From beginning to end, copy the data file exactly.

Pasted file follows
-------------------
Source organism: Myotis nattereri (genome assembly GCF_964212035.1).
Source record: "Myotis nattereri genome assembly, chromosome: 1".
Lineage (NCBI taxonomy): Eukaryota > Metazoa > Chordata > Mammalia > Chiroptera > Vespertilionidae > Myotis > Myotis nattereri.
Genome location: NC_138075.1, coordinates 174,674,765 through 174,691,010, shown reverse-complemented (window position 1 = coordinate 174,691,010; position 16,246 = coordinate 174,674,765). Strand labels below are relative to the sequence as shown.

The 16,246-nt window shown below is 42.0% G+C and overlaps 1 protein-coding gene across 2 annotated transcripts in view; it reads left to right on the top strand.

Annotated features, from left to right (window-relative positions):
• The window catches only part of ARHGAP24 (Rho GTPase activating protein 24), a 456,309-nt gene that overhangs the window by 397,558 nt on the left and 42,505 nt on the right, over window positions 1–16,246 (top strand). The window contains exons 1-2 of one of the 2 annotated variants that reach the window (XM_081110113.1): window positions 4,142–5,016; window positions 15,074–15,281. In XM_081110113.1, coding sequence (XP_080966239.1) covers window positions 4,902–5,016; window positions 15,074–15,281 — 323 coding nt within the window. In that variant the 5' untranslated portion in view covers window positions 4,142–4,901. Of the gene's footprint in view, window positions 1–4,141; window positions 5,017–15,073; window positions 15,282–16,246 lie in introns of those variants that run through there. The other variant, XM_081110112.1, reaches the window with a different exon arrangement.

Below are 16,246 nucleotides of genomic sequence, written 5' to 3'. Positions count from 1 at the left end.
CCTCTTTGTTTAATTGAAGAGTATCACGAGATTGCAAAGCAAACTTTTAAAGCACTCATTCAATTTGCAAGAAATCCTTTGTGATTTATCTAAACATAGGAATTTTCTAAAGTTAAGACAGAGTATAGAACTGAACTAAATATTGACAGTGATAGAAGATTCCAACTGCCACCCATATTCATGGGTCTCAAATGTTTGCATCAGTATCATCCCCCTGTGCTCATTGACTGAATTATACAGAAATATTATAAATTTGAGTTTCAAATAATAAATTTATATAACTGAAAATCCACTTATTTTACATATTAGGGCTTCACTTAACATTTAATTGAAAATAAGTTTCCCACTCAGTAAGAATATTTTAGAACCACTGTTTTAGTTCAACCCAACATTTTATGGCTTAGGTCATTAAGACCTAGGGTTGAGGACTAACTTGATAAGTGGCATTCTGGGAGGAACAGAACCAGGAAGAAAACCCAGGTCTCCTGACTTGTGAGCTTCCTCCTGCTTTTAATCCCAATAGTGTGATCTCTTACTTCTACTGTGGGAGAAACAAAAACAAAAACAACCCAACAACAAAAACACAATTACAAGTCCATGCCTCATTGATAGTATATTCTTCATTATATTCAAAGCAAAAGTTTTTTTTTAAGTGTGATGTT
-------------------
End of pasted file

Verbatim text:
Source organism: Myotis nattereri (genome assembly GCF_964212035.1).
Source record: "Myotis nattereri genome assembly, chromosome: 1".
Lineage (NCBI taxonomy): Eukaryota > Metazoa > Chordata > Mammalia > Chiroptera > Vespertilionidae > Myotis > Myotis nattereri.
Genome location: NC_138075.1, coordinates 174,674,765 through 174,691,010, shown reverse-complemented (window position 1 = coordinate 174,691,010; position 16,246 = coordinate 174,674,765). Strand labels below are relative to the sequence as shown.

The 16,246-nt window shown below is 42.0% G+C and overlaps 1 protein-coding gene across 2 annotated transcripts in view; it reads left to right on the top strand.

Annotated features, from left to right (window-relative positions):
• The window catches only part of ARHGAP24 (Rho GTPase activating protein 24), a 456,309-nt gene that overhangs the window by 397,558 nt on the left and 42,505 nt on the right, over window positions 1–16,246 (top strand). The window contains exons 1-2 of one of the 2 annotated variants that reach the window (XM_081110113.1): window positions 4,142–5,016; window positions 15,074–15,281. In XM_081110113.1, coding sequence (XP_080966239.1) covers window positions 4,902–5,016; window positions 15,074–15,281 — 323 coding nt within the window. In that variant the 5' untranslated portion in view covers window positions 4,142–4,901. Of the gene's footprint in view, window positions 1–4,141; window positions 5,017–15,073; window positions 15,282–16,246 lie in introns of those variants that run through there. The other variant, XM_081110112.1, reaches the window with a different exon arrangement.

Below are 16,246 nucleotides of genomic sequence, written 5' to 3'. Positions count from 1 at the left end.
CCTCTTTGTTTAATTGAAGAGTATCACGAGATTGCAAAGCAAACTTTTAAAGCACTCATTCAATTTGCAAGAAATCCTTTGTGATTTATCTAAACATAGGAATTTTCTAAAGTTAAGACAGAGTATAGAACTGAACTAAATATTGACAGTGATAGAAGATTCCAACTGCCACCCATATTCATGGGTCTCAAATGTTTGCATCAGTATCATCCCCCTGTGCTCATTGACTGAATTATACAGAAATATTATAAATTTGAGTTTCAAATAATAAATTTATATAACTGAAAATCCACTTATTTTACATATTAGGGCTTCACTTAACATTTAATTGAAAATAAGTTTCCCACTCAGTAAGAATATTTTAGAACCACTGTTTTAGTTCAACCCAACATTTTATGGCTTAGGTCATTAAGACCTAGGGTTGAGGACTAACTTGATAAGTGGCATTCTGGGAGGAACAGAACCAGGAAGAAAACCCAGGTCTCCTGACTTGTGAGCTTCCTCCTGCTTTTAATCCCAATAGTGTGATCTCTTACTTCTACTGTGGGAGAAACAAAAACAAAAACAACCCAACAACAAAAACACAATTACAAGTCCATGCCTCATTGATAGTATATTCTTCATTATATTCAAAGCAAAAGTTTTTTTTTAAGTGTGATGTT